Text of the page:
neatly hung in the closet as though he
had only went to the hardware store for
some nails, screws, a coke pulled ice cold
from an old fashioned machine. A real
coke, flavored with sugar, quality product
the way his World War II generation was
the real deal.

Even after a year the clothes still held his
scent, the way that a rejected lover longily
pines for one last caress. I carried them
to the truck. The faded fabric became a
Necromancer—live or Memorex—and I
rode with him through the Michigan forests,
waded in the stream casting flies for trout.

Only for a time, only for a magician's illusion
where swirling smoke would never suffice, and
permanence promised by the cross he cherished
is like the dry, plastic flowers boxed up for
Goodwill, brittle, never real, left for the collecting
lady in the back of a cluttered store. Put out on
racks for strangers to wear, themselves alien
to the tender mercies that would one day rummage
through mothballed closets.


by Sylvia Cavanaugh

Kids slouch
in and out
of juvie
for skipping school
then detention
tales to pass the time
like the new kid
who tells about the principal
from another state who
got him high and
I almost don’t believe
until the small aside
you know
how old guys
always smoke
the most


by Larry Jones

Get a cup
or a bowl.

Pour in about an inch
of apple cider vinegar.

Cover with Saran Wrap.

Punch in tiny holes.

They can get in
but they can't get out.

Now all you have to deal with
is the guilt.

Thursday, December 18, 2014


by David Subacchi

Half a century within the same space
Inside medieval town walls
Long since demolished
Within sight of castle
And parish church
The sound of town clock bell

Pigs were once driven
Along this street to market
A chapel, undertaker
And print works
Have gradually given way
To residential units

A cobblers and gun shop
Are also no more
The rear yard of a hotel
Is a car park for shop workers
And those who visit the bookmaker
Cars only pass one way

Half a century within the same space
Raised voices at night
From emptying taverns
Wind blowing bottles
Along pavements and gutters
Sighing between the chimneys.


by Brenton Booth

Sunny summers day
laying in bed
at 9:13 am
the penguins drinking
lemonade through
straws while
the green hills
of Africa kick a
penalty goal
and my neighbours
have all gone to
work and
all I can hear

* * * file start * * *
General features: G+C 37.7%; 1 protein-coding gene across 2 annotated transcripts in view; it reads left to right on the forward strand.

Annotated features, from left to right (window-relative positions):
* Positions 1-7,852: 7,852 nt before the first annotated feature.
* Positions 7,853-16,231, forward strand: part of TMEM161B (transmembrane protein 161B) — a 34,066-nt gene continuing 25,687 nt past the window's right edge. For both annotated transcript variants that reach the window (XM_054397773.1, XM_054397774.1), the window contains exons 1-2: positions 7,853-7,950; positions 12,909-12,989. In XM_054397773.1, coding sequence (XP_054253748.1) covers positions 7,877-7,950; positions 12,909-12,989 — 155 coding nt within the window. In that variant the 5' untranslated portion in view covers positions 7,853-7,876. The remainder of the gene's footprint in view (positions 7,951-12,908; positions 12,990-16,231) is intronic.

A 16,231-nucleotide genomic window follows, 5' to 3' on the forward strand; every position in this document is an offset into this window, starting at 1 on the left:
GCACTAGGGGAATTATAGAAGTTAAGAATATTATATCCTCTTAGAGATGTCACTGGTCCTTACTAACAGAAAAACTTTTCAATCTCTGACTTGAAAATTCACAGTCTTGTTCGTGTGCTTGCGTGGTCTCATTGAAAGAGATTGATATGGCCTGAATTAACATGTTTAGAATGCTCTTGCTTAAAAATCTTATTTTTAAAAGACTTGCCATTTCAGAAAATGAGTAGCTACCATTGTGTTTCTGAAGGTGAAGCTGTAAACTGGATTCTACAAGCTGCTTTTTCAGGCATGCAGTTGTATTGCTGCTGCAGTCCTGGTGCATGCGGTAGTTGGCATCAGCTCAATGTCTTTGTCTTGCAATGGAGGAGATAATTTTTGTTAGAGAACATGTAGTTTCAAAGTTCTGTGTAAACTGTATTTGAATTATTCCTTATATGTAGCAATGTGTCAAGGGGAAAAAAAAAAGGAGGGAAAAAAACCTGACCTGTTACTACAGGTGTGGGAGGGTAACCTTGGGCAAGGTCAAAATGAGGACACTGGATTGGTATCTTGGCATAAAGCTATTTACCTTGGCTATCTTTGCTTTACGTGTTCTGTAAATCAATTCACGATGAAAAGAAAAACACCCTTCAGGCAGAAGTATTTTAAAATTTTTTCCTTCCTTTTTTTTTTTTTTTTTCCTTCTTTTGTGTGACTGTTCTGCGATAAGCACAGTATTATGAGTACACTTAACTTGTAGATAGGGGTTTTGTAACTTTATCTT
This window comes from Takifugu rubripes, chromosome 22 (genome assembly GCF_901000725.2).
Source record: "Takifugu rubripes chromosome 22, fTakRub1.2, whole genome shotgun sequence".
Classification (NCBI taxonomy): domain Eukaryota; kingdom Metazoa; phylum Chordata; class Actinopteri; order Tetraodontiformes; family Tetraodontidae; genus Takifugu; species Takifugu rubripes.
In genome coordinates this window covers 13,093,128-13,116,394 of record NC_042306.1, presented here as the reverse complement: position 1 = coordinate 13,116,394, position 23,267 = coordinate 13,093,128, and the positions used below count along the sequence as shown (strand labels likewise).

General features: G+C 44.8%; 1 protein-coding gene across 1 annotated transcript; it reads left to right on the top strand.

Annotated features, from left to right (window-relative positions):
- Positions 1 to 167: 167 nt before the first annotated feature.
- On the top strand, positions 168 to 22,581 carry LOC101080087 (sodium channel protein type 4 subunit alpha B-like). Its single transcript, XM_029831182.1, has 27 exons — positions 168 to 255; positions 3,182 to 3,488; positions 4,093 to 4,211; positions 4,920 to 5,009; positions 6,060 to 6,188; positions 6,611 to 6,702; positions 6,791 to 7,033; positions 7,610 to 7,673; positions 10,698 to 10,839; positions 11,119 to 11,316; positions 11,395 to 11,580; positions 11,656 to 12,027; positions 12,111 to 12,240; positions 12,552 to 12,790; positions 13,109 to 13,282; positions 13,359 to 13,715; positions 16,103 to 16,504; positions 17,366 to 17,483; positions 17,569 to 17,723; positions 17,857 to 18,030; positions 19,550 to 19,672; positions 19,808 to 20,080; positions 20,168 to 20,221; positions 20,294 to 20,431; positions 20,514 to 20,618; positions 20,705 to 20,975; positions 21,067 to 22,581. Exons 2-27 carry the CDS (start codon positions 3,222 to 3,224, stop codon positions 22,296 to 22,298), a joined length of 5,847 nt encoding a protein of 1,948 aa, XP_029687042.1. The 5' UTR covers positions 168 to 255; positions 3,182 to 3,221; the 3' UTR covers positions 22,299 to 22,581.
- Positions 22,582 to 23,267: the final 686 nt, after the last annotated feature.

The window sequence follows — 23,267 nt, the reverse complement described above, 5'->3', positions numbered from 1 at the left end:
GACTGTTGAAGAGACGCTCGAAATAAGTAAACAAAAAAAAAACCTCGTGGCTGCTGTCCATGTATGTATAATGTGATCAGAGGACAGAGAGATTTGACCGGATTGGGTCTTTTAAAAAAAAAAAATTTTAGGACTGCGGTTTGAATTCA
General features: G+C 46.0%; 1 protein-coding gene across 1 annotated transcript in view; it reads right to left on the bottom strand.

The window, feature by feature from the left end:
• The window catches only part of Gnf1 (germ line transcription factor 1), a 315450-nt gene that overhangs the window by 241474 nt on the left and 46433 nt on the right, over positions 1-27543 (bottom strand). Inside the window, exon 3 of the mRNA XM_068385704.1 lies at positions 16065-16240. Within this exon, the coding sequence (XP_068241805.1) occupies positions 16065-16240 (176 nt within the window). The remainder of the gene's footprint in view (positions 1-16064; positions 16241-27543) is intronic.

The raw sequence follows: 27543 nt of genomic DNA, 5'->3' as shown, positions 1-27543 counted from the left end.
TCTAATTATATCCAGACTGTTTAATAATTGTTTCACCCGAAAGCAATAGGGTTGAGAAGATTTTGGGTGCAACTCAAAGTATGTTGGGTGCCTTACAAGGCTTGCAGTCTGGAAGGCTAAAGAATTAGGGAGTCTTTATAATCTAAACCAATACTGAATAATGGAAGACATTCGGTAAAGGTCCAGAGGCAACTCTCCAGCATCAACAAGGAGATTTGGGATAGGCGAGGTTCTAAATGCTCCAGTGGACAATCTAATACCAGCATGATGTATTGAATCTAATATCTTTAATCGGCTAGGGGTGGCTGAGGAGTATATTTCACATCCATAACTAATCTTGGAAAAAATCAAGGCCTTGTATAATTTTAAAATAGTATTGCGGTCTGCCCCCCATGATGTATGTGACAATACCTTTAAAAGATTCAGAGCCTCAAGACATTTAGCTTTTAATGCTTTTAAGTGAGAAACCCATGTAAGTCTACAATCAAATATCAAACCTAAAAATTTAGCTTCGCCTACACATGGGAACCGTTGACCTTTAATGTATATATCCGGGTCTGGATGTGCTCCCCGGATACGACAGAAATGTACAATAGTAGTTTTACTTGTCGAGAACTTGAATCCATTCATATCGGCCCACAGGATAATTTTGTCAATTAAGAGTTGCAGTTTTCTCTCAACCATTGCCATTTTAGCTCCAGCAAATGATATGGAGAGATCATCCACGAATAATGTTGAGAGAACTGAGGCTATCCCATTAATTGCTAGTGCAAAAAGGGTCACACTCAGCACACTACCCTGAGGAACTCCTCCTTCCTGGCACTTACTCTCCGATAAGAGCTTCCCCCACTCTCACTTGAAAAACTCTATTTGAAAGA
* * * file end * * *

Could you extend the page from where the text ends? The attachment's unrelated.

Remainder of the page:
is the tiny famished
birds in the courtyard
the soft rain at
Machu Picchu
the planes flying
into space;
the garbage now empty
and clowns already
taken away
wide awake on a morning
that reminds me of what
could be
if things went as they should.

The Wolf Throws a BBQ

by Ed Werstein

The first two ran
to their brother’s
when their houses fell.

All three of them thought
they were safe inside.
Then it hit me
like a ton of---

This one was brick!
Just like Old MacDonald’s smokehouse.

I had straw--
a houseful,
and plenty of sticks
from the second one.

With these bellows-for-lungs
all I needed was a match and ...

Oh, brother!
I invited the whole pack over for the feast.

All the dogs in town came by to beg.
Every once in a while
we threw one of them an ear.

Tuesday, December 16, 2014

Totem Poles

by Will Monigold

Watching a drunken man cry
Flopping jellylike in a heap
Along a bad street
That smells like piss.
“They can spend
A billion dollars
On the moon” he says
“But they can’t make
A safe place to walk.”
He’d cut his finger
On a broken bottle.
“He’s Kwakiutal,”
The other man says
Like that explained everything.
“They can’t hold their liquor.”
He laughs a toothless laugh.
We help the Kwakiutal man
Onto the sidewalk.
Prop him up against a dumpster.
“I’m Makah” the other man says
“We don’t have that problem.”
He laughs again
Showing all of his empty mouth.
“He carves totem poles”
The Makah man says.
“He’s famous
Everyone knows him.”


by Meghana Mysore

The TV stations come alive:
Finally they have something worthwhile to say.
“8.0 magnitude…shattering…”—
adjectives and descriptions galore.

But how did she die?
One night, before bed, she was routinely checking